Let’s face it, who wouldn’t want to relax with an alcoholic beverage [or several] after a year of taking care of 25+ school-aged kids?? A bit of non-weird stalking may be helpful here to find out what their tipple is [and if they even drink alcohol!]. A nice idea for male teachers who enjoy a drink is a six pack of boutique beers and maybe even some fancy beer glasses.
7. A vase
It sounds simple but a vase is something that we rarely buy for ourselves and could be used at home or in the class room. Nothing too big, just enough to fit in the posies of hand-picked flowers I always see other mums bring in.
8. Hand cream
Think something that they wouldn’t indulge in themselves like Crabtree and Evelyn, Jurlique or Aesop.
9. A magazine subscription
This is the gift that keeps on giving and a favourite choice of mine for many people. If it’s a bit pricey for your budget, it could be a great class gift or you could just get a collection of the latest in a genre [cooking, fashion, fishing, gardening] and wrap them up like a Christmas bon-bon with a pretty ribbon. Perfect for some relaxing holiday flicking and suitable for both male and female teachers.
10. A foodie gift pack
The great thing about gift packs is that you can tailor them to fit any budget. Gourmet jams, sauces or spices are always a great idea particularly during the festive season and are suitable for male and female teachers. Pad it out with some nice tea towels or a fancy cheese knife and board.
Some other tips you may like to consider are:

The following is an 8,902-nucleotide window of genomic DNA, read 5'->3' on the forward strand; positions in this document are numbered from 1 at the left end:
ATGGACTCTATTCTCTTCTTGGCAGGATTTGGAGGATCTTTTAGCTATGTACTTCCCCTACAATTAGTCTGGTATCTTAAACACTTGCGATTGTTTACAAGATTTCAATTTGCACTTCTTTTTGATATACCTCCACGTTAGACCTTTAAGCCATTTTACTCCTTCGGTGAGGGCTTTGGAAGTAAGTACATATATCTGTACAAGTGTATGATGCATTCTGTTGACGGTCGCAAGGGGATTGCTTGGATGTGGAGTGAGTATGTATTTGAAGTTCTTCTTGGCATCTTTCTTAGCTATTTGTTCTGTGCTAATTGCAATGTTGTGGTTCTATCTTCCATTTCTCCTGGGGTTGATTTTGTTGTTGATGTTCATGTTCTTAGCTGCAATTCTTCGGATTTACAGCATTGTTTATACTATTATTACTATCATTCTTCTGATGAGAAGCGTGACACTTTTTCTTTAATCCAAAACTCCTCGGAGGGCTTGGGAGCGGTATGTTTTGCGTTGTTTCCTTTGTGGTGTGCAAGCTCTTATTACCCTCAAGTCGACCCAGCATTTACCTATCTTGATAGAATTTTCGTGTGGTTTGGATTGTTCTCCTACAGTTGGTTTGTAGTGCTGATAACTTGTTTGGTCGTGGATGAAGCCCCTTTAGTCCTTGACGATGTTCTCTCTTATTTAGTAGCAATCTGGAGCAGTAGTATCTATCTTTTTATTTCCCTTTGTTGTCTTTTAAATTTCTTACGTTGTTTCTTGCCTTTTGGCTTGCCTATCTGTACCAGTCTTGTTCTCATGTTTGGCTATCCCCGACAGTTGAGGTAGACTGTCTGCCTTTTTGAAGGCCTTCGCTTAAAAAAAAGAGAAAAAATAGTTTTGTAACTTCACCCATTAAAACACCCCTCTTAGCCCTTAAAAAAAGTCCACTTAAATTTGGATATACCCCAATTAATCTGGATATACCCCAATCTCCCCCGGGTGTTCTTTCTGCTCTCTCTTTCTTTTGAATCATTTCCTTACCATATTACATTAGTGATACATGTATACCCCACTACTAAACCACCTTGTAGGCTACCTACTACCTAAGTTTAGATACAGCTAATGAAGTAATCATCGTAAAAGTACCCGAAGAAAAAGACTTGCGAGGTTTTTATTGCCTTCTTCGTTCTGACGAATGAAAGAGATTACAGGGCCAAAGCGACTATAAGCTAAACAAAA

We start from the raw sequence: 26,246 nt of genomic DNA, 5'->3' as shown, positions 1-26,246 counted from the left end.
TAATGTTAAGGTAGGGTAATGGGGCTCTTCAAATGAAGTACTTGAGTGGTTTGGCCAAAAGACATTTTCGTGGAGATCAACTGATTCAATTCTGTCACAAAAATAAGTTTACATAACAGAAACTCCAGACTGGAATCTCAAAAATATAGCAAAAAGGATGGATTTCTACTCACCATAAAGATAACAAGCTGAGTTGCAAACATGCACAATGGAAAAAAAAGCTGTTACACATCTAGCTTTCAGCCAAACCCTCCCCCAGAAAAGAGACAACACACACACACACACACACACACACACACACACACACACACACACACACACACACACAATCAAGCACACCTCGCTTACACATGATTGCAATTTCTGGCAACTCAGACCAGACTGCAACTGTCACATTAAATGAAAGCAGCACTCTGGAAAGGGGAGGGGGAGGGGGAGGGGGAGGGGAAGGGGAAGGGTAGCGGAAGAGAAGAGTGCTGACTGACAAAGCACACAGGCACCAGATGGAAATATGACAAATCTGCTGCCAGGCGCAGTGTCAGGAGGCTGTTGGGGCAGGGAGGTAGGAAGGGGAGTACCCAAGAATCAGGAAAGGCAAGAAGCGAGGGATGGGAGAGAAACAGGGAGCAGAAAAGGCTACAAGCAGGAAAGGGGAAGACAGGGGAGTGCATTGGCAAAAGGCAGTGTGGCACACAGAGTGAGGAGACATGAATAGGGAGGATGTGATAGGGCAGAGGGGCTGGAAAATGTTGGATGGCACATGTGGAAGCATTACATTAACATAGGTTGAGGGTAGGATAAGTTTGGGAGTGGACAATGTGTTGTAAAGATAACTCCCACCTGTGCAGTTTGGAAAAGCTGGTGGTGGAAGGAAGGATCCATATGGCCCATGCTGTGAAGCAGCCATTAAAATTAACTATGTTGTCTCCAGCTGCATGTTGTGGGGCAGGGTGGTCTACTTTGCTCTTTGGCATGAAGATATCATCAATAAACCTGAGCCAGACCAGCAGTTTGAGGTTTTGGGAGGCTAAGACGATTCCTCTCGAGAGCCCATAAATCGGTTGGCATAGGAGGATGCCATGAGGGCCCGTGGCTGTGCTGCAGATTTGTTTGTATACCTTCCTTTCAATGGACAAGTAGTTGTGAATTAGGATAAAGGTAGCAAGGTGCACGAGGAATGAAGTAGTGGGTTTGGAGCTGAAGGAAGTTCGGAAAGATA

- Teachers get a lot of chocolate. If you’re pressed for time and money, this seems like a great option, especially when Lindt balls are half price at Woolies but WARNING – they could get lost in the noise of all the other boxes or left in the staff room until next year!
- Your child is special… but that doesn’t mean their teacher wants a framed photo of them. Think about it. There are 2 dozen ‘special’ kids in their class and next year there’ll be another 2 dozen. What are they seriously going to do with a photo of your kid?
- A hand-crafted gift from a child is an incredibly thoughtful gift… but possibly not very practical. They have just spent ALL YEAR crafting with your child and sending that stuff home. A gorgeous, hand-made card may be just as thoughtful – and easier to store!
- Scented candles are an absolute fave of mine but proceed with caution… some scents can make the receiver gag or give them a headache so if you’re unsure, stay clear.
And finally, don’t worry if you aren’t in a financial position to contribute to a class gift or buy one yourself. A simple heart-felt card of thanks would be just as genuinely appreciated.
I’ve even found the perfect quote for you…
“An understanding heart is everything in a teacher, and cannot be esteemed highly enough. One looks back with appreciation to the brilliant teachers, but with gratitude to those who touched our human feeling. The curriculum is so much necessary raw material, but warmth is the vital element for the growing plant and for the soul of the child.” (Carl Jung)